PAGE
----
The Austin Chronicle

Campaign Reform, On the Air

By Michael King, October 1, 2004, News

"Our No. 1 enemy is cynicism," said Fred Lewis of Campaigns for People Monday morning, as he unveiled a new TV ad designed by the CFP to "drive people to our Web site" – – and encourage them to get involved in organizing for campaign finance reform. The 30-second ad features a cigar-smoking representative of the "big-money boys" delivering a contribution worth "a year's worth of wages" for most of us, and a fleeting vision of headlines announcing "the indictments coming down."

The ad release follows in the wake of the indictments announced last week by the Travis Co. district attorney, but Lewis says the ad has been in the works for six months. "As you know, I've always been confident that the evidence and the law [in the Texans for a Republican Majority investigation] supported indictments," Lewis said.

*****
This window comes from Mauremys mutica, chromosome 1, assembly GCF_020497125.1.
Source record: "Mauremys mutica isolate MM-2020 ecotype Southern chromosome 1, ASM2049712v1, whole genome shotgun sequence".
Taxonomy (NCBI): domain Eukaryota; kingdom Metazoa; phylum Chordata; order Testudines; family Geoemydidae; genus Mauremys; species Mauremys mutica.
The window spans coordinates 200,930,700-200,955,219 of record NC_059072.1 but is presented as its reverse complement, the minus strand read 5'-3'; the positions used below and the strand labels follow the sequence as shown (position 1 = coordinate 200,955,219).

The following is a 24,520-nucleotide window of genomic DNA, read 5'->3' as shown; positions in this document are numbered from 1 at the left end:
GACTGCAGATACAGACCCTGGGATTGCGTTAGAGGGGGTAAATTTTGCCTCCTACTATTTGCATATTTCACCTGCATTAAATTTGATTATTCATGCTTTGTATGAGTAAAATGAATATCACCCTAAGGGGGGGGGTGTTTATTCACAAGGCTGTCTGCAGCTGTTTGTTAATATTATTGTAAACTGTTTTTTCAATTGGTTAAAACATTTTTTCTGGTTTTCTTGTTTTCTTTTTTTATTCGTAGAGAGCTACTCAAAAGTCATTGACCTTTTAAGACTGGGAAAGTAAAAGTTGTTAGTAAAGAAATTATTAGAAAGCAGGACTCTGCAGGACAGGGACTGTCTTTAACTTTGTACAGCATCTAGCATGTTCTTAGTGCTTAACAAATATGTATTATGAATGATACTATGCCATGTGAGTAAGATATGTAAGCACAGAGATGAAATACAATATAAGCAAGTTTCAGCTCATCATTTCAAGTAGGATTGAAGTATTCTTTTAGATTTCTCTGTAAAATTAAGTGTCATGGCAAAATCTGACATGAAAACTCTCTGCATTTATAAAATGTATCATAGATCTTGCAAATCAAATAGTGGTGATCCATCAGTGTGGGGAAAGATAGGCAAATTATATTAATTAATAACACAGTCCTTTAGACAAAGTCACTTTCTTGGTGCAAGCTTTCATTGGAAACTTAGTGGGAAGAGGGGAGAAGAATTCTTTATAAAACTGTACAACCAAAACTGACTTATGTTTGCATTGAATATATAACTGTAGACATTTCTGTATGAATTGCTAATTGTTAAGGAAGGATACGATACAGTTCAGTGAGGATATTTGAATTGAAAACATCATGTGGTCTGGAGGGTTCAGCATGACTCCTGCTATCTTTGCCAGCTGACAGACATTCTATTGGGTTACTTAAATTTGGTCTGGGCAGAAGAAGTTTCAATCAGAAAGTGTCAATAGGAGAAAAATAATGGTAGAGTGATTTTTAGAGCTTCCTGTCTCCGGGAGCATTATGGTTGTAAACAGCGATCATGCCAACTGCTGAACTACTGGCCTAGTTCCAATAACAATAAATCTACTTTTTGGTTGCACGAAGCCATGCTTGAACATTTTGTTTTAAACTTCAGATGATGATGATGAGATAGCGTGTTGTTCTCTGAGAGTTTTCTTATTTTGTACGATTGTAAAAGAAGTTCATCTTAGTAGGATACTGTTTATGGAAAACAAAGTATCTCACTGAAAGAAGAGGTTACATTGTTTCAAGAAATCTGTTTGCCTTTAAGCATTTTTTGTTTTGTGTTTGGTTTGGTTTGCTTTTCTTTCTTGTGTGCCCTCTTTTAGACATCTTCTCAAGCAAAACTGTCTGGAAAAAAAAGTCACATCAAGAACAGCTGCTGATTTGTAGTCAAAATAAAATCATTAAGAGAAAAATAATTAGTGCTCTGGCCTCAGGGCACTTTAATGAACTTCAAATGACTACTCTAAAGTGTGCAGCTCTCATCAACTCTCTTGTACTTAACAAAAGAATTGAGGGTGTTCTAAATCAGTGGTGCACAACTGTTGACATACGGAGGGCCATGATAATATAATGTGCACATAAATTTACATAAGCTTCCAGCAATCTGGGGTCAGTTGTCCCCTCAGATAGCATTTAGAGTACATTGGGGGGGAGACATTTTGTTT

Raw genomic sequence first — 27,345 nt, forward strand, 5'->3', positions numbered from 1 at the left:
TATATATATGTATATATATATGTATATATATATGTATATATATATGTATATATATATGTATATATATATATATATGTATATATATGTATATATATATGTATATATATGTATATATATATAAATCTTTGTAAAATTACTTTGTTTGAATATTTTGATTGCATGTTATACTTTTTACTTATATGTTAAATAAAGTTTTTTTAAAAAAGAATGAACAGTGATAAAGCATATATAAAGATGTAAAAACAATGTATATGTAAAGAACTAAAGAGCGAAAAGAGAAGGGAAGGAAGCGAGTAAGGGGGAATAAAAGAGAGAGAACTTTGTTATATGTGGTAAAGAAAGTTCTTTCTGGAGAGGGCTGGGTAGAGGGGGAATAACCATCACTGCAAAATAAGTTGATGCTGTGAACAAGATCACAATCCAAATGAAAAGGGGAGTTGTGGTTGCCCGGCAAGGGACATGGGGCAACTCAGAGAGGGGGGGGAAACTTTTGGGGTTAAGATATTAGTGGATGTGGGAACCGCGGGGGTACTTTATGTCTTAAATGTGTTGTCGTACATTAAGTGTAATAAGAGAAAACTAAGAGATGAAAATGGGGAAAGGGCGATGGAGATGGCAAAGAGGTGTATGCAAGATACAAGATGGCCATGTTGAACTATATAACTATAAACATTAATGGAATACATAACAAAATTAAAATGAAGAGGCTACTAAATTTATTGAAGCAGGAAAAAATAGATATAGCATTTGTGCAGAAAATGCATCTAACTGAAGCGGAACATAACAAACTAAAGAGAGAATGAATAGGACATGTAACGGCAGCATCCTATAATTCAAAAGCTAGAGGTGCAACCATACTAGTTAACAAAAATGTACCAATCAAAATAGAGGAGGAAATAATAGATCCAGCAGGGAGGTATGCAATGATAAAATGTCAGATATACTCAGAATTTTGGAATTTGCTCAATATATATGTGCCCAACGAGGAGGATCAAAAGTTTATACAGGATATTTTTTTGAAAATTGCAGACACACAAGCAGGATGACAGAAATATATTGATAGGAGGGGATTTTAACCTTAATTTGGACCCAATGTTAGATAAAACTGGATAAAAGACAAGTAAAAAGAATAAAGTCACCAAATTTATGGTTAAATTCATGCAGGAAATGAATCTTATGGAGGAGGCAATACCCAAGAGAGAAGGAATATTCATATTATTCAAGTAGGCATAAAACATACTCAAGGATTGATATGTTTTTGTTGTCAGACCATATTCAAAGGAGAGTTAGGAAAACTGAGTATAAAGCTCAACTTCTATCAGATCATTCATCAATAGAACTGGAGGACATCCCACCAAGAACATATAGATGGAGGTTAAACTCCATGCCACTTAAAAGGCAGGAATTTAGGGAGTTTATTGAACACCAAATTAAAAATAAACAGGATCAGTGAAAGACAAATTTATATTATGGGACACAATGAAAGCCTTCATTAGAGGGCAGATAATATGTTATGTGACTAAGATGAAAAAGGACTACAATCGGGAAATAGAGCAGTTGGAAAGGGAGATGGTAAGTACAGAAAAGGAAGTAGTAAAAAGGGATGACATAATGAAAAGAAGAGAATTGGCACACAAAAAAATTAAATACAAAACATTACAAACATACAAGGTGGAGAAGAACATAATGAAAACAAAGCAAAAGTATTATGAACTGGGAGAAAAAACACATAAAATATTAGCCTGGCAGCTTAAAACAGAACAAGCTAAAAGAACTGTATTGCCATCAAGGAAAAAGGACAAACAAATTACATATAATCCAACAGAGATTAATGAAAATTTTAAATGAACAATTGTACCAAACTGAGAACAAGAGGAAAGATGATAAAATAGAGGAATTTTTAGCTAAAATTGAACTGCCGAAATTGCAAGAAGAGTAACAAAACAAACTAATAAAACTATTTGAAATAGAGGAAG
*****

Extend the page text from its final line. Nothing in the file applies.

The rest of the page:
Lewis said CFP had enough funding to run the ads for about a week on cable TV in Dallas, Austin, and San Antonio and that he was hoping to raise enough money via the Web site to expand the run, persuading people to sign the site's petition for reform. The aim is to build public pressure for campaign finance reform laws in the next legislative session, he said. "We need stronger laws and the will to enforce them." He said specific goals include clarifying the bans on corporate and union contributions to electoral campaigns, limiting the total amounts individuals can donate, and strengthening enforcement mechanisms like the Ethics Commission. "If we had the enforcement of murder or securities fraud that we have for campaign finance," Lewis said, "we'd be living in anarchy."

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